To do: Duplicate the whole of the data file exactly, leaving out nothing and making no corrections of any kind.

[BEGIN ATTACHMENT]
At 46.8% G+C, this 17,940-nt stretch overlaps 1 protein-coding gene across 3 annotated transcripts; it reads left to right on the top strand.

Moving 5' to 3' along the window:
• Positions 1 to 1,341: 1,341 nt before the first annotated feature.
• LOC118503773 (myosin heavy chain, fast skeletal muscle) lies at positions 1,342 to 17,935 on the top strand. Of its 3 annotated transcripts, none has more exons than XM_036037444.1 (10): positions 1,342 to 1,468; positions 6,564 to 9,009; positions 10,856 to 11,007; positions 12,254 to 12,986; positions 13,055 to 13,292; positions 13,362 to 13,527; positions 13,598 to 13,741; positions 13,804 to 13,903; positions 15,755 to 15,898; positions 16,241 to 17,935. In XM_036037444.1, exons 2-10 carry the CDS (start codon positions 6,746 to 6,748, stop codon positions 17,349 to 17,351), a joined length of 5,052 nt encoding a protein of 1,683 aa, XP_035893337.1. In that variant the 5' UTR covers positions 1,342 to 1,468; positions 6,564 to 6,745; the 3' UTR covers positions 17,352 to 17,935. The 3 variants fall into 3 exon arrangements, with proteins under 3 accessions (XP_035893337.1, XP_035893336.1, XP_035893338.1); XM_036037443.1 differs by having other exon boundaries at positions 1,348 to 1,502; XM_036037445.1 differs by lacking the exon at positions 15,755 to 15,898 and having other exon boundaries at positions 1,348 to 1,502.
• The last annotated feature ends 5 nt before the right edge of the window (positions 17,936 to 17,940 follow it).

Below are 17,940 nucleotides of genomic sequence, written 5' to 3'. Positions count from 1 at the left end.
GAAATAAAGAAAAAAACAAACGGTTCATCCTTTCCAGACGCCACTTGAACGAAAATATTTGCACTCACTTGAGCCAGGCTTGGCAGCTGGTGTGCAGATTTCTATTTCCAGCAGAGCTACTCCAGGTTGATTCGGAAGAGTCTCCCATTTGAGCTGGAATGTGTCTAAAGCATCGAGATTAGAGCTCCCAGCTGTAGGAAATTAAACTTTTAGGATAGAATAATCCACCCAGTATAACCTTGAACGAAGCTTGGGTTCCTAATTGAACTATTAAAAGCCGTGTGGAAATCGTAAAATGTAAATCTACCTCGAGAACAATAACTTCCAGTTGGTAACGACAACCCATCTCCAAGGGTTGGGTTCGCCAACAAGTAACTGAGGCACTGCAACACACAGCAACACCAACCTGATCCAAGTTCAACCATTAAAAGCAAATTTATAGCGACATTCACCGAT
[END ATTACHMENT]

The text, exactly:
At 46.8% G+C, this 17,940-nt stretch overlaps 1 protein-coding gene across 3 annotated transcripts; it reads left to right on the top strand.

Moving 5' to 3' along the window:
• Positions 1 to 1,341: 1,341 nt before the first annotated feature.
• LOC118503773 (myosin heavy chain, fast skeletal muscle) lies at positions 1,342 to 17,935 on the top strand. Of its 3 annotated transcripts, none has more exons than XM_036037444.1 (10): positions 1,342 to 1,468; positions 6,564 to 9,009; positions 10,856 to 11,007; positions 12,254 to 12,986; positions 13,055 to 13,292; positions 13,362 to 13,527; positions 13,598 to 13,741; positions 13,804 to 13,903; positions 15,755 to 15,898; positions 16,241 to 17,935. In XM_036037444.1, exons 2-10 carry the CDS (start codon positions 6,746 to 6,748, stop codon positions 17,349 to 17,351), a joined length of 5,052 nt encoding a protein of 1,683 aa, XP_035893337.1. In that variant the 5' UTR covers positions 1,342 to 1,468; positions 6,564 to 6,745; the 3' UTR covers positions 17,352 to 17,935. The 3 variants fall into 3 exon arrangements, with proteins under 3 accessions (XP_035893337.1, XP_035893336.1, XP_035893338.1); XM_036037443.1 differs by having other exon boundaries at positions 1,348 to 1,502; XM_036037445.1 differs by lacking the exon at positions 15,755 to 15,898 and having other exon boundaries at positions 1,348 to 1,502.
• The last annotated feature ends 5 nt before the right edge of the window (positions 17,936 to 17,940 follow it).

Below are 17,940 nucleotides of genomic sequence, written 5' to 3'. Positions count from 1 at the left end.
GAAATAAAGAAAAAAACAAACGGTTCATCCTTTCCAGACGCCACTTGAACGAAAATATTTGCACTCACTTGAGCCAGGCTTGGCAGCTGGTGTGCAGATTTCTATTTCCAGCAGAGCTACTCCAGGTTGATTCGGAAGAGTCTCCCATTTGAGCTGGAATGTGTCTAAAGCATCGAGATTAGAGCTCCCAGCTGTAGGAAATTAAACTTTTAGGATAGAATAATCCACCCAGTATAACCTTGAACGAAGCTTGGGTTCCTAATTGAACTATTAAAAGCCGTGTGGAAATCGTAAAATGTAAATCTACCTCGAGAACAATAACTTCCAGTTGGTAACGACAACCCATCTCCAAGGGTTGGGTTCGCCAACAAGTAACTGAGGCACTGCAACACACAGCAACACCAACCTGATCCAAGTTCAACCATTAAAAGCAAATTTATAGCGACATTCACCGAT